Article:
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Conner's Choo Choo Train Workshop
Take a look at this photograph of a steam locomotive. Ask yourself what will be the steps you will need to take in order to draw or illustrate this image?
Keep in mind that you are an artist not a photographer. You don't have to duplicate the image. As an artist you can interpret, change and modify to best serve your artistic creation.
The first thing you need to do is eliminate the background images of trees and bushes. Concentrate on the image of the train engine.
As you begin to draw the train engine there will be images that you may not know what they are. Keep in mind knowing why and how something works makes drawing it so much easier.
A good example of this is when you look at the dark mechanical image located at the very front of the train engine and positioned at the center of the bumper or cattle guard.
It's called a 'Coupler'. They are located on the front and back of every train engine and train car. There is also a metal bar that is located just above the coupler. This bar is pulled to raise a metal pin that discounnects one coupler from another. Below the coupler's are two rubber hoses. These hoses connect to the next train car or engine. These hoses supply air pressure to the train's brake system.
If you didn't know what these images were, you might draw them incorectly or not even include them at all. Artistic Interpretation is one thing, drawing and illustrating structurally inaccurate images is another. If in the mind of your audience they can't imagine how something works, then the artist has failed to illustrate the image with enough accurate content.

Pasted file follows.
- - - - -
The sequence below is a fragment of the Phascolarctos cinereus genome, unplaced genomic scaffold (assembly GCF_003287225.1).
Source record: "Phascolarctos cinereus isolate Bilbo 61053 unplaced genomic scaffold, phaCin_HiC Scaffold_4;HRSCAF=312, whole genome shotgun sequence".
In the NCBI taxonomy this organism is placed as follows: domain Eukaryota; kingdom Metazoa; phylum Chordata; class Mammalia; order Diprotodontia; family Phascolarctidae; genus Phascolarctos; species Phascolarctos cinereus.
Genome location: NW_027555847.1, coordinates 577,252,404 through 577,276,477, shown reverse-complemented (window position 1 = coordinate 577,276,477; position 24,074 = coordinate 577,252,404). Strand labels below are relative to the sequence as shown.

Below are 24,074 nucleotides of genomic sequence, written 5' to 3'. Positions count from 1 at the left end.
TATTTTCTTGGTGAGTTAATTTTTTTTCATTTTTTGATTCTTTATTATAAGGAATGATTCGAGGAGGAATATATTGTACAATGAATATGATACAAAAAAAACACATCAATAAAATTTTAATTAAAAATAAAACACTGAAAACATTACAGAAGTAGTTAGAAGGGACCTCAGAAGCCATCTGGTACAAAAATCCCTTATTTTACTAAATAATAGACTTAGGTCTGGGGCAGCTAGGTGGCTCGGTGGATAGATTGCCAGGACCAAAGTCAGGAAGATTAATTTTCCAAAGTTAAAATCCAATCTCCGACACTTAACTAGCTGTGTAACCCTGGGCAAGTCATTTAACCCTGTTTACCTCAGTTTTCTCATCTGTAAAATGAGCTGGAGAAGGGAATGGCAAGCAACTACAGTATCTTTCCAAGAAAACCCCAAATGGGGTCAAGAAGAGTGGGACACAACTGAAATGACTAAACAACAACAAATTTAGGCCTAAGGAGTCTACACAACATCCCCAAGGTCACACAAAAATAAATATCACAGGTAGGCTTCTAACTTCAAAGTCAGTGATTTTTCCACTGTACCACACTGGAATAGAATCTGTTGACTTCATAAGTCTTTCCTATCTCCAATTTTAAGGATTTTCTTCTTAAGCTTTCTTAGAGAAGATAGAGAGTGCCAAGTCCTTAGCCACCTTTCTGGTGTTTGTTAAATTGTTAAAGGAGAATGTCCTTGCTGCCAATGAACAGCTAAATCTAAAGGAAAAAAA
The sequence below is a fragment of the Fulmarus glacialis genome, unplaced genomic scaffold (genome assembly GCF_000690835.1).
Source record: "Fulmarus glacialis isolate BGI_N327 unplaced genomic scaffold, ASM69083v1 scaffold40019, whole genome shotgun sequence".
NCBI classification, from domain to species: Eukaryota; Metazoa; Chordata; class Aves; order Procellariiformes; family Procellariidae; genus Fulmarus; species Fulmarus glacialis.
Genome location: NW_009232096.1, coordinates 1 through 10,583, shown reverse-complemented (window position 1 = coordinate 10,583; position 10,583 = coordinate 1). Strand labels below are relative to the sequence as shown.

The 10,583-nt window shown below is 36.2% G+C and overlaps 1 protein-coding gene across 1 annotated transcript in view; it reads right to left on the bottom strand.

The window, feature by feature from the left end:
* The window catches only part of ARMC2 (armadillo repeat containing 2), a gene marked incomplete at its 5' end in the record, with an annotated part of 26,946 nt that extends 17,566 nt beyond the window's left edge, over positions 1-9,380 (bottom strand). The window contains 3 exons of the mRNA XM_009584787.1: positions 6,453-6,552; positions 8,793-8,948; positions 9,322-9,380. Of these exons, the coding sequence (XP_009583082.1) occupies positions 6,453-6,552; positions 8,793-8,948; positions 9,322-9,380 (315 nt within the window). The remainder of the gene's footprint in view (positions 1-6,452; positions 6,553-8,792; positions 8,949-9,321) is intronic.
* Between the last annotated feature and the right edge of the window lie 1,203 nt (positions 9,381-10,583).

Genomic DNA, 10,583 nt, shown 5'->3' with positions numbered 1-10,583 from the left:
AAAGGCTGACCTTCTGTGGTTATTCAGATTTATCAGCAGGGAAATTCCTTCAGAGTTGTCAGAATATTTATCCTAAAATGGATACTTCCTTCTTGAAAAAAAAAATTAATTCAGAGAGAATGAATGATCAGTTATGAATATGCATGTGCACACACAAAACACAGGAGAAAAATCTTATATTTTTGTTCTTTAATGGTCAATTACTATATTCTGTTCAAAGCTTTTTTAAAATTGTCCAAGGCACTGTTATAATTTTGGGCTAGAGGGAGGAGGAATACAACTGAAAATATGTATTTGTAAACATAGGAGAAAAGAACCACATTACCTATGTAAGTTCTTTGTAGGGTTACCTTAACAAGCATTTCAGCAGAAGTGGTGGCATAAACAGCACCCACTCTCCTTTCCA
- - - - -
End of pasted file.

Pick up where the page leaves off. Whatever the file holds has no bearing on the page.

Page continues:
Sometimes what makes for an interesting or dynamic element in a work of art is picking a visual element and making it really stand out from the rest. A good example of this would be to look closely at the rails the train engine must travel upon. Studying what rail road rails actually look like and how they are constucted and work leaves very little room for interpretation. The mechanical functionality demands accuracy. Now, as you illustrate them they will take on a life or characture of their own.
Note: It was diffcult to visualize what were the mechanical elements along the forward left side of the train. By simply illustrating a steam cloud over that area I accomplished two things: 1) elimated the need for the mechanical detail
2) added a dynamic of steam, energy, and the sense of movement.